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4.5 The soul and sensitivity

In another journal entry of 1824, Delacroix speaks of the fact that the soul is inevitably trapped within the physical body:

It seems to me that the body may be the organization that tones down the soul, which is more universal, yet passes through the brain as through a rolling mill which hammers it and stamps it with the stamp of our insipid physical nature, and what weight is more insufferable than that of this l
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3.9 Delacroix’s early career – exercise

Exercise 3

In order to sum up your work on this section, jot down some notes on how Delacroix's early career might be seen as moving away from a respect for the classical tradition and for the reason and order demanded
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3.6 Massacres of Chios – challenging the establishment

If the Barque had marked Delacroix out as an innovator, his next important Salon exhibit, Massacres of Chios (1824) (see Plate 20), was much bolder in its challenge to the establishment. The painting is a fictionalised account of the aftermath of the Turks’ massacre of 20,000 Greeks on the island of Chios, which occurred in 1822 during the Greek Wars of Independence. The massacre was a reprisal for Turkish losses caused by a Greek uprising against Turkish occupation. Again the
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3.4 Neoclassical and the Baroque – a delicate balance

As, from the seventeenth century onwards, French aesthetic preferences polarised around Poussin and Rubens (perceived champions, respectively, of line and colour), the argument was largely one of degree: the proportion of swirling movement and colour to balance, order, contour and harmony. The late nineteenth-century philosopher Nietzsche characterised Greek tragedy, and indeed all art, as a tension between the Dionysiac (Bacchanalian forces of whirling revelry, after Dionysus, the Gre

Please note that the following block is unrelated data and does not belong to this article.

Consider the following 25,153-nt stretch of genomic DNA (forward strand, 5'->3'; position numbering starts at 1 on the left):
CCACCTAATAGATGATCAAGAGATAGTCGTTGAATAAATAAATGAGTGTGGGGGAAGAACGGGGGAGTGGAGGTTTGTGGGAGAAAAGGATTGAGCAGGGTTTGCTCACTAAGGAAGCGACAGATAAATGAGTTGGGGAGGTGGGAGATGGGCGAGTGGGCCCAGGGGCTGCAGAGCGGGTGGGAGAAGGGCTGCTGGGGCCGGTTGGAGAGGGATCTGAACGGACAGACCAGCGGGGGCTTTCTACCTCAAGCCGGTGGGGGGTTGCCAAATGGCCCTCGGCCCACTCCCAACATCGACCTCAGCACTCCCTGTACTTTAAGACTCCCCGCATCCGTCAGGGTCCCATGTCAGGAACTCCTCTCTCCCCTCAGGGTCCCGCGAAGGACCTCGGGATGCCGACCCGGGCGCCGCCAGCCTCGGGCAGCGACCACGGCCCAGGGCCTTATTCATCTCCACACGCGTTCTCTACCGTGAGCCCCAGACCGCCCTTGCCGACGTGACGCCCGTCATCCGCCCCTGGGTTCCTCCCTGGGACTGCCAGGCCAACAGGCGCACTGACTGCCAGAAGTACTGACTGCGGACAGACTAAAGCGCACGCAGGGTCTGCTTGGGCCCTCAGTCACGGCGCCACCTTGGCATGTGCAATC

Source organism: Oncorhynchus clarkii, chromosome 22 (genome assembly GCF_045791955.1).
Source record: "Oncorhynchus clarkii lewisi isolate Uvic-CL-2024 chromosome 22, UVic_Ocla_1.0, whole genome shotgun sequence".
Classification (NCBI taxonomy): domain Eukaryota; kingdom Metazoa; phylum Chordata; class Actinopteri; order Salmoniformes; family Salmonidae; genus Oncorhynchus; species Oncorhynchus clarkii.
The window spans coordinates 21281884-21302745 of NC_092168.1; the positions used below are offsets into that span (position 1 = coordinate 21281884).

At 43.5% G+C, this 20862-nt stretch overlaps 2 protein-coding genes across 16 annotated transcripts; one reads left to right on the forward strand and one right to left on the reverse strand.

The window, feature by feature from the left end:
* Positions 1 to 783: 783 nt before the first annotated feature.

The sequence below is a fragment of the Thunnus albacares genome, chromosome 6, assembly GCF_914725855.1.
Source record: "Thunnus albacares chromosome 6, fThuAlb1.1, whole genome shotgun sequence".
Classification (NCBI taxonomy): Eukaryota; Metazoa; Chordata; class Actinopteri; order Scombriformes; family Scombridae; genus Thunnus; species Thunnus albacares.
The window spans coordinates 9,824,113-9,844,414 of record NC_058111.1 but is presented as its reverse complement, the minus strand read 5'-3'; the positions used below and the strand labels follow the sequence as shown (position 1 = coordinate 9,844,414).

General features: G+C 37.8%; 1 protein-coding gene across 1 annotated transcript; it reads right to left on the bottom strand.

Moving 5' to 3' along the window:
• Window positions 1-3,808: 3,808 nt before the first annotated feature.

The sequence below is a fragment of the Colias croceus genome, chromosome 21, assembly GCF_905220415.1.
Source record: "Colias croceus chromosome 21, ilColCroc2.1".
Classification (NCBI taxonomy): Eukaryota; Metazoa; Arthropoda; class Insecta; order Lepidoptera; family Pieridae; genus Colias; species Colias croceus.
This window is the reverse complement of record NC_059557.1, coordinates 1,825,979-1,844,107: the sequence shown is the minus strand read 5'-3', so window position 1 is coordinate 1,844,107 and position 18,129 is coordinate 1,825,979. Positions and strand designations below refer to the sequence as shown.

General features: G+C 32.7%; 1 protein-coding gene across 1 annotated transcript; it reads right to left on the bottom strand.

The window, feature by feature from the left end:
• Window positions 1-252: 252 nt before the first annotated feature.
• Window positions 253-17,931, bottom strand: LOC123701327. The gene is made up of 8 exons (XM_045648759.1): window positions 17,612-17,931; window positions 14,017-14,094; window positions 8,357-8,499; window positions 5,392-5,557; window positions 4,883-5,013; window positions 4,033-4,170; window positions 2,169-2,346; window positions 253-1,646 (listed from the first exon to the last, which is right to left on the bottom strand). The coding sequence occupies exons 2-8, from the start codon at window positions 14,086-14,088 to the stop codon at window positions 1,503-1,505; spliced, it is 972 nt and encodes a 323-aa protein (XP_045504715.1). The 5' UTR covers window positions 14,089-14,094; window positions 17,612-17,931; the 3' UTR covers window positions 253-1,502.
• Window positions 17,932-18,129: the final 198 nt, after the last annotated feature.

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3.2 The influence of Géricault and Gros

It was at the École des Beaux-Arts that Delacroix met Théodore Géricault, whose Romantic canvases, such as The Raft of the Medusa (Plate 15), made an impact on him. Delacroix posed as one of the foreground figures in this work, which was somewhat controversial due to its heroic and realistic treatment of a contemporary news story of French naval troops and settlers, shipwrecked on their way to Senegal and signalling to another vessel for help. The painting’s departure from grand,
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2.11 Birth of the ‘Romantic’

The ‘ardent and animated’ aspects of Delacroix’s work made commentators describe his large canvases of the 1820s as ‘Romantic’. By the end of the decade, he was regarded by many younger artists as the leader of a new, modern school of painting that in a spirit of revolutionary fervour had thrown off the shackles of a worn-out classicism. And yet, when a stranger who had seen Sardanapalusreferred to Delacroix as the ‘Victor Hugo of painting’, the artist responded, ‘You a
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2.1 Inspiration for the Death of Sardanapalus

Plate 1 is a reproduction of Delacroix’s The Death of Sardanapalus, believed to have been completed sometime between November 1827 and January 1828.

Clickto see Plate 1: Eugène Delacroix,The Death of Sardanapalus

It draws on a legend, fabricated in the Persika by the Greek writer Ksetias (fourth centur
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3 Chronology

TimelineEvent
1746(30 March) Goya born in Fuendetodos, in the province of Aragon.
1759Carlos III of Spain ascends the throne.
1760Goya apprenticed to the painter José Luzán.
1770–1Travels in Italy.
1771Fir
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1.2 Napoleon and the Spanish imbroglio

Napoleon later admitted that his intervention in Spain in 1807 was among his worst mistakes. He referred to it as ‘the Spanish wasps’ nest’ or ‘the Spanish ulcer’, which divided and exhausted his military strength. While Napoleon probably intended to annex the Iberian peninsula to his French empire in any event, his immediate involvement arose from his decision in November 1806 to impose the Continental Blockade or European boycott of British goods, in the hope of defeating Britain
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3.5 Napoleon Visiting the Field of the Battle of Eylau